Venezuela looks further East: Chavez in Japan
Caracas, Venezuela, 6 April 2009. After including Japan in his international tour at a very short notice, Venezuelan President Hugo Chavez visited Tokyo on Monday. Chavez met with Japanese Prime Minister Taro Aso to discuss furthering energy and financial cooperation. Just last month, both countries had signed a deal to exploit oil and gas at the Orinoco Basin. During the visit today, 12 deals were penned. Venezuelan Oil Company PDVSA signed five Memoranda of Understanding with Marubeni, Itochu, Mitsubishi, Mitsui and Jogmec. Pequiven and Mitsubishi also agreed to cooperate in joint projects. Tokyo is rather interested on diversifying and securing its foreing oil sources to further reduce its dependence on Middle Ease suppliers. Despite global economic recession, China is currently its rival in such race for foreign energy sources. It also lags behind Chinese participation in other ventures in South America.
In addition, Chavez met with representatives of Keidanren - Japanese Business Federation - and other business coorpartations. The Venezuelan President also stated his country interest in placing its foreign reserves under the Japanese Yen. Caracas had decided to move its foreign reserves from US Dollars few years ago and place them under the Euro and other currencies. Such financial strategy has been signaled for the limited impact of the global crisis on Venezuelan economy.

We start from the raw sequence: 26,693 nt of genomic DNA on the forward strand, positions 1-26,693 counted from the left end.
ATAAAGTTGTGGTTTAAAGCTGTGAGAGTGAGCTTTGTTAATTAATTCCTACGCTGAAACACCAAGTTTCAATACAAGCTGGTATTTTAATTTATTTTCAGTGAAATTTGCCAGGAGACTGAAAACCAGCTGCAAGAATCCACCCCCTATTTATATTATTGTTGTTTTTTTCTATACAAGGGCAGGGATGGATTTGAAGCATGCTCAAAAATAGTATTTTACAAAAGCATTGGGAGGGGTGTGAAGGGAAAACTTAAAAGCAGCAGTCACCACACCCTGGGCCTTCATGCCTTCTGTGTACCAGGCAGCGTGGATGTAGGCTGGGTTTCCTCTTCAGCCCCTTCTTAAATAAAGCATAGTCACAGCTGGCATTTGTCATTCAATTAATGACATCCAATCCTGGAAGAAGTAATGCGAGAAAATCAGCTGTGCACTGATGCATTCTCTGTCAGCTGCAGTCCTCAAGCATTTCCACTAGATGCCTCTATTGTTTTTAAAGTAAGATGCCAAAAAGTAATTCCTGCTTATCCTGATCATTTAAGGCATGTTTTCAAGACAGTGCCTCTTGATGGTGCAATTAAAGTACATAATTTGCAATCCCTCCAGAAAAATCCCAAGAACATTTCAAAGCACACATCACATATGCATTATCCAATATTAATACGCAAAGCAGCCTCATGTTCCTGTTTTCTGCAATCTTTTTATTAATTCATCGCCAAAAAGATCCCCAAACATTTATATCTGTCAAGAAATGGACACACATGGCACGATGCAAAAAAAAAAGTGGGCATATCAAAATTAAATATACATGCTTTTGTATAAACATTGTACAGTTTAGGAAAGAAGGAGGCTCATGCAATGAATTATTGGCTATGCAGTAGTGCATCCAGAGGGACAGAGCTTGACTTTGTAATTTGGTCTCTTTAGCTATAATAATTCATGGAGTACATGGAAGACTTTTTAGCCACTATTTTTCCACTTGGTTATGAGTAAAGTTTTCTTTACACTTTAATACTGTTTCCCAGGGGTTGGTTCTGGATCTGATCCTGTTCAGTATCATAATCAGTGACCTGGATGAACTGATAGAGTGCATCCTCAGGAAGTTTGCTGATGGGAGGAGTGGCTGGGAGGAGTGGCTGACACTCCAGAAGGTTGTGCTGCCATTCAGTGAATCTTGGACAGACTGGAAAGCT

TOKYO (AP) -- Japanese Prime Minister Taro Aso and Venezuelan President Hugo Chavez agreed Monday to deepen ties in energy, investment and trade, with Japanese companies ready to participate in gas and crude production in the Latin American country. Aso and Chavez decided to set up a working team to discuss details of Japanese investment in heavy crude production in Venezuela's oil-rich Orinoco River basin, the Japanese Foreign Ministry said in a statement. Chavez, on a two-day visit to Tokyo, has expressed hopes to get Japanese companies to participate as minority partners in a joint venture with state-run Petroleos de Venezuela SA in the Orinoco project. The two country aim to become "energy allies," with Venezuela hoping to eventually supply Japan with 1 million barrels of oil per day, Chavez said, according to Venezuela's state-run Bolivarian News Agency, or ABN. "We hope Japan's investments and technological participation accelerate and grow stronger," ABN quoted Chavez as saying. The president said Japanese companies could also be involved in railway projects, housing and highway construction in Venezuela. Baseball topped the agenda before the two leaders got down to business. Chavez, known as an avid baseball fan, promised that his country, which lost to South Korea in the semifinal in the World Baseball Classic last month, will be the winner next time. Japan won the title for a second time in a row. Chavez canceled a scheduled news conference later Monday for an unspecified reason, an embassy official said on condition of anonymity, citing department rules. The president also postponed his departure, initially scheduled for later Monday, until Tuesday. Japanese officials said they were not informed of the reason for the changes. Chavez was accompanied by top officials including Oil Minister Rafael Ramirez. The Venezuelan government, which relies on oil for about 93 percent of its exports, has been hit by a fall in oil income and is seeking foreign investment for its oil industry. Chavez met with Japanese executives from energy companies interested in investing in oil production in the South American nation, according to the president's office. Chavez has said Venezuela expects $500 million in Japanese investment to help upgrade Venezuela's Puerto La Cruz refinery.